“We were like, ‘No, that’s not going to work,'” Michelle said. “So, we went to the department chair at District 97 to make the case why Marie should take algebra — not another year of arithmetic. While we were there, we asked about other black students.” 

The Hartons said that they noticed that hardly any of their daughter’s African American friends were in that top math track. The department chair told them that the problem “would be something handled by parents.” So, they gathered parents during their daughter’s sixth-grade graduation and asked how interested they would be in sending their children to a math tutoring program. 

In 2000, they started meeting students at a church in Maywood before moving their meetings to schools in District 97. In the beginning, the couple helped any student who would come to them, typically during the summers. Through word-of-mouth, the program grew. They averaged roughly 15 students a year, they said. 

Michelle would work with seventh- and eighth-graders while Austin would tutor high school students in everything from math and physics to chemistry. 

The program, they said, was “heavily supported” by District 97, which provided them with curriculum materials, space and even janitorial staff who would make sure they were OK while working in the buildings at night. The parents provided transportation and myriad other supports. Math Academy, they said, became one big family. 

“We had all kinds of families — from homes where both the mother and father were present to single mothers,” Michelle said. “A good deal of Math Academy was also teaching parents how to advocate for their kids. Just as you had students who had issues of belonging, you also had parents who were disconnected.

“Once parents learn how to advocate for their kids and how to navigate the system, they quickly become experts at it,” she said. 

The Hartons maintained the program for some 13 years before moving into full-time education. Michelle teaches math to students at Chicago Public Schools while Austin is a chemistry and physics professor at Chicago State University.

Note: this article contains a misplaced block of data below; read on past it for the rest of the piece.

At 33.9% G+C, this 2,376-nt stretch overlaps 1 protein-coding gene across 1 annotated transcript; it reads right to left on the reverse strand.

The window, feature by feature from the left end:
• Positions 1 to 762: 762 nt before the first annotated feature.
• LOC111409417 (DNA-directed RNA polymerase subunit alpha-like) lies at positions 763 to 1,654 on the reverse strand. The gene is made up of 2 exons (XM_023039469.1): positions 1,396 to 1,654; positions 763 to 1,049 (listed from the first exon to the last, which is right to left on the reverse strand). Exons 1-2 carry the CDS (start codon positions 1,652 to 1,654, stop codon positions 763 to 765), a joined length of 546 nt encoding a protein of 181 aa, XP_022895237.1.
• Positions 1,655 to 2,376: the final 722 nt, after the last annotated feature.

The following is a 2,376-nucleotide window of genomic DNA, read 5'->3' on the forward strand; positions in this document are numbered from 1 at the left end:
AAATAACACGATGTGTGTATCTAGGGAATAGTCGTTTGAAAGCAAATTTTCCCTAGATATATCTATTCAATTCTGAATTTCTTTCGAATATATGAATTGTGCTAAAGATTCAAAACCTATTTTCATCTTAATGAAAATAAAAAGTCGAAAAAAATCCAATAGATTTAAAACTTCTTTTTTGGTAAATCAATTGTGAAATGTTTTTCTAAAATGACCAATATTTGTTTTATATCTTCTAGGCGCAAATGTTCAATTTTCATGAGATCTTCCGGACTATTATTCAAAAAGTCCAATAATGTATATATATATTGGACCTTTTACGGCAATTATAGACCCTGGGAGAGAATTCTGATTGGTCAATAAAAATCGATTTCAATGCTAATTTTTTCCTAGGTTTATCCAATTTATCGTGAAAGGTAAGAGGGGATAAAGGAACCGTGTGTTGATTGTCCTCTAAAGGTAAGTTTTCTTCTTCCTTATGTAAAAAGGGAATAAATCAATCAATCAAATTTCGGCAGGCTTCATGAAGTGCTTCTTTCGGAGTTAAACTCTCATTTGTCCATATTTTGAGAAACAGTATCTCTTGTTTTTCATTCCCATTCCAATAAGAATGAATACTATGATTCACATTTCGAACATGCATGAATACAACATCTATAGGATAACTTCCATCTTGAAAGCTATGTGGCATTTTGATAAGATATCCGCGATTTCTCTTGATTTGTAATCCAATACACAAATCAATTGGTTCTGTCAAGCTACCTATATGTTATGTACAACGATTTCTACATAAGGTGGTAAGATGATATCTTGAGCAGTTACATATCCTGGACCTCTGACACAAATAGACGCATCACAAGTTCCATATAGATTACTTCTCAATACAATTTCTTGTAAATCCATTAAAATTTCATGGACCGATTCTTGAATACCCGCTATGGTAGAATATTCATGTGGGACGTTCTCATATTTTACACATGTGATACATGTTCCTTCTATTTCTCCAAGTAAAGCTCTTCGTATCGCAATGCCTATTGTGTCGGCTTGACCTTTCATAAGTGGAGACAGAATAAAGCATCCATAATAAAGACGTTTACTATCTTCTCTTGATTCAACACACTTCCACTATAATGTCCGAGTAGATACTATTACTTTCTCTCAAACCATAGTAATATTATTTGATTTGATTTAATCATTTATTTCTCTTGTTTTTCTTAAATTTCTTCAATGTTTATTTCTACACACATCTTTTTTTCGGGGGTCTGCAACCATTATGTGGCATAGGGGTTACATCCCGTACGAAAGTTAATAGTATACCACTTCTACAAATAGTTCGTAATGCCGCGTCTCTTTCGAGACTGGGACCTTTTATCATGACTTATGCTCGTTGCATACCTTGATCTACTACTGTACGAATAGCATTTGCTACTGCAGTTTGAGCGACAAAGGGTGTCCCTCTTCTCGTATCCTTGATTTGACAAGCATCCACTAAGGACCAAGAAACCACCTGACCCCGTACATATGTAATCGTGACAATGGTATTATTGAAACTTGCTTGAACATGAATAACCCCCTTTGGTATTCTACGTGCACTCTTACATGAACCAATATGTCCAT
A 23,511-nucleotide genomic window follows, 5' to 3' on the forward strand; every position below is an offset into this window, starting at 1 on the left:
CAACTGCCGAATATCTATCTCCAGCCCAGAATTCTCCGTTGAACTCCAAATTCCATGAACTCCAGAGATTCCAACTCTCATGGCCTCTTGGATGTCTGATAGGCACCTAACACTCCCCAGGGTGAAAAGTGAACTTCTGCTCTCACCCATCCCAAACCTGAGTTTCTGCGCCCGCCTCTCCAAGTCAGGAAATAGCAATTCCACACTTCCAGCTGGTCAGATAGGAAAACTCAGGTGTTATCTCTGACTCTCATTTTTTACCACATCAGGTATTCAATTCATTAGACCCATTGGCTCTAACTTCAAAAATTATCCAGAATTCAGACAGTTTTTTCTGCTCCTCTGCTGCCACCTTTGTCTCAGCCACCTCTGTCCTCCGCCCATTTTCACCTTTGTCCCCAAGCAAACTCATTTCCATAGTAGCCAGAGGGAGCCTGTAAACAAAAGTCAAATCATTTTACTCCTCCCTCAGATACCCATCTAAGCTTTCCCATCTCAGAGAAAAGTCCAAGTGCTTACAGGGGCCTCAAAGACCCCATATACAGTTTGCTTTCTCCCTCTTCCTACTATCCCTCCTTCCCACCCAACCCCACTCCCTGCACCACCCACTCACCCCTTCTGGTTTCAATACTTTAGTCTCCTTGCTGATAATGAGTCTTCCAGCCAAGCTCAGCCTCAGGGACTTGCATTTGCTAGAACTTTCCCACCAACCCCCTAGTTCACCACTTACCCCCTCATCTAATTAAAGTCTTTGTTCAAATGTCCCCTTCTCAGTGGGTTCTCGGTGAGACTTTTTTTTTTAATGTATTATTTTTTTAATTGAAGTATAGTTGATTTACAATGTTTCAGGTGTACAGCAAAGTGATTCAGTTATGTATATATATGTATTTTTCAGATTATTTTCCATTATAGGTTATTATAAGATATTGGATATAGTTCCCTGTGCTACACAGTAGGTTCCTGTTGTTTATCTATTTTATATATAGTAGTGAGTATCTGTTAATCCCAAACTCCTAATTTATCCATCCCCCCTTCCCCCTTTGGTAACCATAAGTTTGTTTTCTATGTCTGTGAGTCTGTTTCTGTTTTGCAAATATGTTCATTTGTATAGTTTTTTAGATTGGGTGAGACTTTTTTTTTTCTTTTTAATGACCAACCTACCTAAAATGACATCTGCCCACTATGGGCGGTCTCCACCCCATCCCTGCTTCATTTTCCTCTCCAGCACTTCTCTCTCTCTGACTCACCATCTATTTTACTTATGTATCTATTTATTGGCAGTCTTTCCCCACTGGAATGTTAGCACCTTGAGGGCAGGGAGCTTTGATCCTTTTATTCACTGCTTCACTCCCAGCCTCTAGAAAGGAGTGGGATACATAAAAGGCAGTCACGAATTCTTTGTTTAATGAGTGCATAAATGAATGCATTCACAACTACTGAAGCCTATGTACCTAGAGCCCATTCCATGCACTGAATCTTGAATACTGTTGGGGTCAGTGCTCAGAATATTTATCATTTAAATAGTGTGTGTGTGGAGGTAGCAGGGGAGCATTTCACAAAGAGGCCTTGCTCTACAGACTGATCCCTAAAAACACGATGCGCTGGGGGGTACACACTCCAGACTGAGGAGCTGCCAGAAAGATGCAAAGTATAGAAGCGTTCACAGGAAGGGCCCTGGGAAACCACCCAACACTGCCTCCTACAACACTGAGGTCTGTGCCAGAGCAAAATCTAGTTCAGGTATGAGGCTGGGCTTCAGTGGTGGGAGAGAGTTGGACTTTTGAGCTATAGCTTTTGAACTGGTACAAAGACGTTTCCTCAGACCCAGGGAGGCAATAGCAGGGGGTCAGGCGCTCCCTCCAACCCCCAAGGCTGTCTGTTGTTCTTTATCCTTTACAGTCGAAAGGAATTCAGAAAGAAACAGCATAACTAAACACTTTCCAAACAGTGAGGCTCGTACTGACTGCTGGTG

They’ve left a trail of black excellence in their wake, starting with their two daughters. Marie and Renee, like their parents, are graduates of MIT. Marie obtained a Ph.D. in chemistry from Columbia University and is doing postdoctoral research at the National Cancer Institute. Renee has a Ph.D. in physics from the University of Michigan and is doing postdoctoral research at the University of Illinois at Urbana Champaign. 

Jeffries, who graduated in 2013, went to college on a full scholarship that he credits, in large part, to his time spent toiling in Math Academy. This year, he graduated from Northeastern University in Boston with a degree in accounting and finance, before starting his first full-time job with a consulting company. Brewer is now a college administrator working in Georgia. 

And there are more Math Academy alums whose influence stretches from hospitals and universities to former president Barack Obama’s White House. 

The Hartons said that they’ve recently been getting entreaties from community leaders to revive Math Academy, something they’re at least considering. 

“If there’s any opportunity to increase capacity and bring Math Academy back, I would push for that, because I don’t think black students are being tracked into lower tracks because they can’t do the work,” Brewer said. “There’s just not enough opportunity and sometimes, equity looks like this program.”